Even though the focus of this essay has been to expose the fissures in the LGBT movement, I want to end with a call back to biblical sexuality. Genesis 1–2 gives us a clear picture of God’s design for sexuality from the beginning. In Genesis 1:27 we read, “God created man in his own image, in the image of God he created him; male and female, he created them.” From the outset, God created two genders—male and female. Every example of godly sexual expression we see from that point forward in Scripture comes through the union of a man and woman in marriage. Genesis 2:24 tells us, “For this reason a man shall leave his father and his mother, and be joined to his wife; and they shall become one flesh.” When Jesus discusses marriage and sexuality in Matthew 19 and Mark 10, he appeals to these two foundational verses in Genesis. When Paul talks about marriage in Ephesians 5, he also appeals to the complementary nature of man and woman and points back to Genesis 2:24 as the key text.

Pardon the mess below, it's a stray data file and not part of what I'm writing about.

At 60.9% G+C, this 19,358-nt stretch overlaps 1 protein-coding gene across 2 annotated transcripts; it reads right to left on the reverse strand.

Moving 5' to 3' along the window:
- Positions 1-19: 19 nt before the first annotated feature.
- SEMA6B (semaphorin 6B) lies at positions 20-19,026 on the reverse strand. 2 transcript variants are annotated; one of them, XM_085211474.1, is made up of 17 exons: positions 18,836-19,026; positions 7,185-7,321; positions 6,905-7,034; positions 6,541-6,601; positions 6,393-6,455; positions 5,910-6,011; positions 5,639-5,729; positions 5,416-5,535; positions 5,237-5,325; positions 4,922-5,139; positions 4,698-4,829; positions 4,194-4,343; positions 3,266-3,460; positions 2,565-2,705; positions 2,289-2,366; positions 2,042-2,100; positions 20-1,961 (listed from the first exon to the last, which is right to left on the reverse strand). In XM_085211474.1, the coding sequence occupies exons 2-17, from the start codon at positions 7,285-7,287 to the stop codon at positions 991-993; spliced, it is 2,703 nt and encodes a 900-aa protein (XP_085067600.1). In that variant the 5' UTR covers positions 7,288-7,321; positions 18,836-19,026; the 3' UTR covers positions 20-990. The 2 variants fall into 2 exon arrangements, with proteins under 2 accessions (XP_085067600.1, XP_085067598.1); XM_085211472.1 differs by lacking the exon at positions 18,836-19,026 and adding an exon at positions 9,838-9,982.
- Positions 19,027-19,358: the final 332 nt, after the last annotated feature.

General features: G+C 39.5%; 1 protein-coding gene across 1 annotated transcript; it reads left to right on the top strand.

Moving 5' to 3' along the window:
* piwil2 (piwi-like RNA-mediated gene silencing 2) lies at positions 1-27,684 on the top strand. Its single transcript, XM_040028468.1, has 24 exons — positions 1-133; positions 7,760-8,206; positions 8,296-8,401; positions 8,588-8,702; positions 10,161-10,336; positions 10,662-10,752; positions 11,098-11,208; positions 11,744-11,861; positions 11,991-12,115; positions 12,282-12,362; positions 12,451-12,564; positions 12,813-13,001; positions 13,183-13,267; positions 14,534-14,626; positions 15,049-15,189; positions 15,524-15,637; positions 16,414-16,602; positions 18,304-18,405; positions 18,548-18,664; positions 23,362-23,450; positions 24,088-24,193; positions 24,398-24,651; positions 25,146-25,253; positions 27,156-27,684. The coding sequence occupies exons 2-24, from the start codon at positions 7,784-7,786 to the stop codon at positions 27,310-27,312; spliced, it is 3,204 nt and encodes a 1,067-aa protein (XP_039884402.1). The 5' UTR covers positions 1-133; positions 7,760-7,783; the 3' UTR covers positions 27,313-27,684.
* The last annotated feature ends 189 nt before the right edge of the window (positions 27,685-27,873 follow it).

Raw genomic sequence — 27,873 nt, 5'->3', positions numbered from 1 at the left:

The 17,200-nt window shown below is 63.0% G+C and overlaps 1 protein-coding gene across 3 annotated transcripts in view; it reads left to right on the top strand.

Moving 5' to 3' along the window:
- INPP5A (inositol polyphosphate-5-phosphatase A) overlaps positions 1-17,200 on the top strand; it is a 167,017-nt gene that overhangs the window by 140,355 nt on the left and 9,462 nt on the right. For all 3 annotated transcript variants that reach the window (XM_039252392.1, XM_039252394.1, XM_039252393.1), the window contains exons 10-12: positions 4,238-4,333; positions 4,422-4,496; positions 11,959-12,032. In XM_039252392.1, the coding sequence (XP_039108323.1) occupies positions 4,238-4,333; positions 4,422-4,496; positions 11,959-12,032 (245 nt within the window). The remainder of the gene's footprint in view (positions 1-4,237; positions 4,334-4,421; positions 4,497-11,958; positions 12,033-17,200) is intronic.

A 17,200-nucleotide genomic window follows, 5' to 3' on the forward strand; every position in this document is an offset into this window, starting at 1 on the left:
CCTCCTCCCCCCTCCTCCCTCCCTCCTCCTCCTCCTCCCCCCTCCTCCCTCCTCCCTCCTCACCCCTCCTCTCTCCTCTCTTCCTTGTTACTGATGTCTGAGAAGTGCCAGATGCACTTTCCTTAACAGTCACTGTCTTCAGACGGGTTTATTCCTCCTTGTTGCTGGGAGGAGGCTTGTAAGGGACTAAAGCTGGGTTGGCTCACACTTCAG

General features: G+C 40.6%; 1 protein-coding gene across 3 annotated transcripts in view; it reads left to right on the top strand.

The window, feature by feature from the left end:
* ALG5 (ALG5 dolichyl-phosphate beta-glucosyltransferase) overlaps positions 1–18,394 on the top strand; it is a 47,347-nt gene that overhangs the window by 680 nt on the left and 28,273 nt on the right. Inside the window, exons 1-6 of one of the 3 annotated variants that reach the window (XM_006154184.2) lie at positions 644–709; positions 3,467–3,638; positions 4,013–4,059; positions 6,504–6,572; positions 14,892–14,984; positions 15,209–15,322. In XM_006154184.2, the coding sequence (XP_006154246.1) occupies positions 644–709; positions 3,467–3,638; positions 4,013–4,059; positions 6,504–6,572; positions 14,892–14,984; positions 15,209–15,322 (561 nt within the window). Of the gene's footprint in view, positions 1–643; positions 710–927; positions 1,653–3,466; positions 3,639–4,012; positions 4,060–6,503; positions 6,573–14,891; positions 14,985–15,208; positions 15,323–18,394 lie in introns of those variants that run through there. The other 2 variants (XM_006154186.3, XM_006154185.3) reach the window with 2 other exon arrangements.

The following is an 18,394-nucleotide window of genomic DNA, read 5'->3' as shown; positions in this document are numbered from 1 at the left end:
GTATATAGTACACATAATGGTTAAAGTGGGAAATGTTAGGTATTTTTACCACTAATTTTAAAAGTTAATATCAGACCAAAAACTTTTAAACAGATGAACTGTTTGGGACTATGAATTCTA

Monogamous,  heterosexual marriage is commended, and even celebrated,  as the biblical expression of sexuality. All departures from this standard are considered acquiescence to the sinful, fallen nature of mankind. Thus, we do not point out the conflict in the LGBT movement as an end in itself, but we do so for the purpose of calling everyone caught up in sexual sin back to God’s plan for sexuality. We should be reminded of the words of Paul in 1 Corinthians 6:11 after he pointed out a number of sins—including some of a sexual nature—in the church at Corinth: “Such were some of you; but you were washed, but you were sanctified, but you were justified in the name of the Lord Jesus Christ and in the Spirit of our God.”